Large numbers of sea nettles are associated with a specific range of salinity and temperature. This association is the basis for an ecological forecasting project that uses information on salinity and temperature in the Chesapeake Bay to create maps that describe the probable distribution patterns of sea nettle populations. A mathematical model of the Chesapeake Bay (the Chesapeake 3-D Physical Oceanographic Model, or C3PO) as well as satellite imagery are used to predict salinity and temperature conditions in the Bay. Every Friday, maps of probable sea nettle presence are created based on locations where current environmental conditions are favorable to sea nettles. In addition, the sea nettle forecasting project uses volunteer observers (such as high school and college students, boaters, fishermen, mariners, and individuals from organizations that use the Bay) to confirm or reject these predictions by reporting the presence or absence of sea nettles in all regions of the Bay.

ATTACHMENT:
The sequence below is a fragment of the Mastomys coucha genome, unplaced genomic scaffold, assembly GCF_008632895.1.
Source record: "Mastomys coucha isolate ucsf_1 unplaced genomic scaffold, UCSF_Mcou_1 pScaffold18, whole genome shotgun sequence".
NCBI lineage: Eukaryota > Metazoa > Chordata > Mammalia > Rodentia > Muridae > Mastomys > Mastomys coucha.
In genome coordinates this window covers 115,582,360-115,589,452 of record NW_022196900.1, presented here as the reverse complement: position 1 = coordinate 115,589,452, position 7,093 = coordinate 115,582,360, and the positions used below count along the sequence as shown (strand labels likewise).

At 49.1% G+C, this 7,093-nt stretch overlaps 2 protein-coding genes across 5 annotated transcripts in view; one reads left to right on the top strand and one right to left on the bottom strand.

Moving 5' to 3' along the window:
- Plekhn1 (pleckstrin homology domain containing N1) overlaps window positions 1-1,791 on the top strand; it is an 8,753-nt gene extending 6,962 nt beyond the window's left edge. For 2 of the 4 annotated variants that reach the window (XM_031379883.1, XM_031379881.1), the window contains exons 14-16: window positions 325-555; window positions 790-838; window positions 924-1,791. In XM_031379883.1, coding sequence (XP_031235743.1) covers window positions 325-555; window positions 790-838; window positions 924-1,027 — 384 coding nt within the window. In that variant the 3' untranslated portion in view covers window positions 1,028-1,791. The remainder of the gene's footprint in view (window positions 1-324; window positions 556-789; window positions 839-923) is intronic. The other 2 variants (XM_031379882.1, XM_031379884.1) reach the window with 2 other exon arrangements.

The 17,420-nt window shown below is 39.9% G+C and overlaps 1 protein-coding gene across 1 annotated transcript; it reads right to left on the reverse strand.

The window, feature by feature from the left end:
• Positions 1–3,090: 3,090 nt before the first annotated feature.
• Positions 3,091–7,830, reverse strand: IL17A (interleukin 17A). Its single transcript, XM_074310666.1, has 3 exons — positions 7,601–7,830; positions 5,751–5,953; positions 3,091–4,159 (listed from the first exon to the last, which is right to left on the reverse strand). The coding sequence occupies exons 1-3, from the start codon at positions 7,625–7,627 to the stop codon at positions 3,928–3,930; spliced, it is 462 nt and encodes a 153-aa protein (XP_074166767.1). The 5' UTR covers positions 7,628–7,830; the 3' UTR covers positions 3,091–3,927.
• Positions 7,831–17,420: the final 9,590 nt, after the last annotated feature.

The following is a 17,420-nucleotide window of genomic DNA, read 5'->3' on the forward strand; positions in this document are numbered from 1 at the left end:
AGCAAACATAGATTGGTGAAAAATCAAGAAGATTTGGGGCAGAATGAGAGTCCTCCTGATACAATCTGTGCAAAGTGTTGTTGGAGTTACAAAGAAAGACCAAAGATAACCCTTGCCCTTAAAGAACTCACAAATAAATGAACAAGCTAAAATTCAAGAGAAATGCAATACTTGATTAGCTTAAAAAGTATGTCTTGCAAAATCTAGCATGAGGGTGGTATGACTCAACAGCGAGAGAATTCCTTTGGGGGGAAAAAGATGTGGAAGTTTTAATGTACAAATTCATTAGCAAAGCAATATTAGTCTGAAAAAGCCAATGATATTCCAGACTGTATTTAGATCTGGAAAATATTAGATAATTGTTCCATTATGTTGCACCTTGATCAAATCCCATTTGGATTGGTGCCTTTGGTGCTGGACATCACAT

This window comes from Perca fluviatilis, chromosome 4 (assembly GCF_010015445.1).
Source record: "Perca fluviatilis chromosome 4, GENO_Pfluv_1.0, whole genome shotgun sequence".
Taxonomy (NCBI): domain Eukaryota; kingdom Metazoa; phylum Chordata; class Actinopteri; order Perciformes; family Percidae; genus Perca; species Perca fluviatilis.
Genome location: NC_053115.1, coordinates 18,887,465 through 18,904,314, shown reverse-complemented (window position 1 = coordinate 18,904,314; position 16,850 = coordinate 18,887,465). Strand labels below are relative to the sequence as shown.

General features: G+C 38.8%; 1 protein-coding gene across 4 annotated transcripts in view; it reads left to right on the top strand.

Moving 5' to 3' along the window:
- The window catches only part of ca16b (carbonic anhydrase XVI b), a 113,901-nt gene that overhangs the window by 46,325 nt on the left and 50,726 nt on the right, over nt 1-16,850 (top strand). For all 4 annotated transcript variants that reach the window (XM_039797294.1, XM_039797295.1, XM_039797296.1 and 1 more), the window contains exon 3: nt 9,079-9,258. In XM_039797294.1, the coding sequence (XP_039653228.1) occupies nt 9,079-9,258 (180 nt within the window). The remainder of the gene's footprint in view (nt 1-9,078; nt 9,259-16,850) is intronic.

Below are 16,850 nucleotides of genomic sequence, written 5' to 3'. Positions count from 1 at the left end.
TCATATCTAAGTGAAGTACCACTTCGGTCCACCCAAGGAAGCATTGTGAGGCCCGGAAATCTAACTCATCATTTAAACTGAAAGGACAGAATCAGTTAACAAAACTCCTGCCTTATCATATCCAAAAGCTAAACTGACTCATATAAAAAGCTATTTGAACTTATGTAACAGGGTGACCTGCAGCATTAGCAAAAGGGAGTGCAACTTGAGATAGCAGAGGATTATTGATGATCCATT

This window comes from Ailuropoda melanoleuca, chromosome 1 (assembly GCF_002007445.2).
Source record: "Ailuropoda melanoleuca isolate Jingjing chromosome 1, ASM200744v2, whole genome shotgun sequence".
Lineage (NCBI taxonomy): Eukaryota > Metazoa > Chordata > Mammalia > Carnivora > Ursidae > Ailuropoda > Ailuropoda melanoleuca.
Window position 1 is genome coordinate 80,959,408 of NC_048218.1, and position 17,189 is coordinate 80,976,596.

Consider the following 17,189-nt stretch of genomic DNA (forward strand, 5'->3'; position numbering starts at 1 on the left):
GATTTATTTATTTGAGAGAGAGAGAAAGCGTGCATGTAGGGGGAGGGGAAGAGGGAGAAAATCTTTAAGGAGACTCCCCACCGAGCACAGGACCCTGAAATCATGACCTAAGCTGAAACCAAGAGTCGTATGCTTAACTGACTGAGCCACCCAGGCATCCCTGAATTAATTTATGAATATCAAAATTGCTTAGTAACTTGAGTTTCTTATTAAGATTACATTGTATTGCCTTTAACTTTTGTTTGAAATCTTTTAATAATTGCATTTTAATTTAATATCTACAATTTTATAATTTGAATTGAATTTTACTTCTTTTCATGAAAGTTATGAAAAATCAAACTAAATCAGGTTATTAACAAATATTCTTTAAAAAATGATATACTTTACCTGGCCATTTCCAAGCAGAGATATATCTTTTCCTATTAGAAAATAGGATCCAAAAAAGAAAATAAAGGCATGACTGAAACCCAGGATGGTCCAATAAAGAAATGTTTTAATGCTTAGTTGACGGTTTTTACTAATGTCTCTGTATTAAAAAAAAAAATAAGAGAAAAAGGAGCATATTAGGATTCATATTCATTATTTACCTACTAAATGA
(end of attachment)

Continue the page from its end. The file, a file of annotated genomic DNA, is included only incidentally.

The mathematical model to predict the probability of encountering sea nettles from estimations of sea-surface temperature and salinity was developed from data on Chrysaora quinquecirrha abundance collected between 1987-2000. Temperature, salinity, and depth were also measured at the sites where abundance data were collected, and a statistically significant correlation was found between these factors and Chrysaora quinquecirrha abundance. In this lesson, students will seek a correlation between abundance and physical factors, and make inferences about conditions that are most likely to be associated with large populations of sea nettles. In addition to acquainting students with the basis for ecological forecasting of sea nettle outbreaks, this lesson also provides an introduction to some of the data sources that can be useful for this type of project.
Students have several options for calculating average January-June river discharge from monthly stream flow data. The easiest is to import the relevant data into a spreadsheet and perform the calculations with a simple sum function divided by 6. Alternatively, the appropriate data could be added using a calculator, or even paper and pencil.